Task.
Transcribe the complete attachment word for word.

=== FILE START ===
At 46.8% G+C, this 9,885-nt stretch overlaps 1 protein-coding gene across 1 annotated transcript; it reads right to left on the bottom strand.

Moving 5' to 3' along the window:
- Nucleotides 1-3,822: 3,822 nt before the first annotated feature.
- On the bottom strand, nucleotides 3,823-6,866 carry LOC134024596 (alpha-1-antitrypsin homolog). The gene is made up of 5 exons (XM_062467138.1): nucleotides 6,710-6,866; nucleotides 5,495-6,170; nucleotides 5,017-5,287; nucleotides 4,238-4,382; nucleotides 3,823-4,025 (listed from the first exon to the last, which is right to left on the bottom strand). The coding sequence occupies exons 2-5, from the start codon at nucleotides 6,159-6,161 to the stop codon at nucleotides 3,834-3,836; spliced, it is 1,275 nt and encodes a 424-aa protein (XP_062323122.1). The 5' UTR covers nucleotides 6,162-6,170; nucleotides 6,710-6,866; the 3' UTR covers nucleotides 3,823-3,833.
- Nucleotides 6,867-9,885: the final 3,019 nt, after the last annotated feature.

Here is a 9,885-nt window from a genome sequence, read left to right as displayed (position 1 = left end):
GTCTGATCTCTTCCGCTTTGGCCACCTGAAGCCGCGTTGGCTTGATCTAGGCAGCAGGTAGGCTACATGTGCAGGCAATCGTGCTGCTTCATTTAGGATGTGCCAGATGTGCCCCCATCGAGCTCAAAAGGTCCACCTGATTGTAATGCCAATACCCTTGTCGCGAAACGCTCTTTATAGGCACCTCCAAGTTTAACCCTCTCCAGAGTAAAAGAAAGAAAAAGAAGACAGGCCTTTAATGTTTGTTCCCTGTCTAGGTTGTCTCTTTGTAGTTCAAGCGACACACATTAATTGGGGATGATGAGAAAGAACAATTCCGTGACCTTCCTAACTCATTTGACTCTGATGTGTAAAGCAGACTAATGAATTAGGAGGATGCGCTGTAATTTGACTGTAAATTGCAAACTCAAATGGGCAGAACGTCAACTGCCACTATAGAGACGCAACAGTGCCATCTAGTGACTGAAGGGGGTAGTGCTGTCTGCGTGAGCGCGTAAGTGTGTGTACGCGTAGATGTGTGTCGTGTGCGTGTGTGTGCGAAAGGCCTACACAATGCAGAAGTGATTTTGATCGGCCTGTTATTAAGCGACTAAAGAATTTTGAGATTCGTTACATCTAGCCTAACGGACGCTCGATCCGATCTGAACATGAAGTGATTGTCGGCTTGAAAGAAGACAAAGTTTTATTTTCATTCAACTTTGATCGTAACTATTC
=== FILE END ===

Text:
At 46.8% G+C, this 9,885-nt stretch overlaps 1 protein-coding gene across 1 annotated transcript; it reads right to left on the bottom strand.

Moving 5' to 3' along the window:
- Nucleotides 1-3,822: 3,822 nt before the first annotated feature.
- On the bottom strand, nucleotides 3,823-6,866 carry LOC134024596 (alpha-1-antitrypsin homolog). The gene is made up of 5 exons (XM_062467138.1): nucleotides 6,710-6,866; nucleotides 5,495-6,170; nucleotides 5,017-5,287; nucleotides 4,238-4,382; nucleotides 3,823-4,025 (listed from the first exon to the last, which is right to left on the bottom strand). The coding sequence occupies exons 2-5, from the start codon at nucleotides 6,159-6,161 to the stop codon at nucleotides 3,834-3,836; spliced, it is 1,275 nt and encodes a 424-aa protein (XP_062323122.1). The 5' UTR covers nucleotides 6,162-6,170; nucleotides 6,710-6,866; the 3' UTR covers nucleotides 3,823-3,833.
- Nucleotides 6,867-9,885: the final 3,019 nt, after the last annotated feature.

Here is a 9,885-nt window from a genome sequence, read left to right as displayed (position 1 = left end):
GTCTGATCTCTTCCGCTTTGGCCACCTGAAGCCGCGTTGGCTTGATCTAGGCAGCAGGTAGGCTACATGTGCAGGCAATCGTGCTGCTTCATTTAGGATGTGCCAGATGTGCCCCCATCGAGCTCAAAAGGTCCACCTGATTGTAATGCCAATACCCTTGTCGCGAAACGCTCTTTATAGGCACCTCCAAGTTTAACCCTCTCCAGAGTAAAAGAAAGAAAAAGAAGACAGGCCTTTAATGTTTGTTCCCTGTCTAGGTTGTCTCTTTGTAGTTCAAGCGACACACATTAATTGGGGATGATGAGAAAGAACAATTCCGTGACCTTCCTAACTCATTTGACTCTGATGTGTAAAGCAGACTAATGAATTAGGAGGATGCGCTGTAATTTGACTGTAAATTGCAAACTCAAATGGGCAGAACGTCAACTGCCACTATAGAGACGCAACAGTGCCATCTAGTGACTGAAGGGGGTAGTGCTGTCTGCGTGAGCGCGTAAGTGTGTGTACGCGTAGATGTGTGTCGTGTGCGTGTGTGTGCGAAAGGCCTACACAATGCAGAAGTGATTTTGATCGGCCTGTTATTAAGCGACTAAAGAATTTTGAGATTCGTTACATCTAGCCTAACGGACGCTCGATCCGATCTGAACATGAAGTGATTGTCGGCTTGAAAGAAGACAAAGTTTTATTTTCATTCAACTTTGATCGTAACTATTC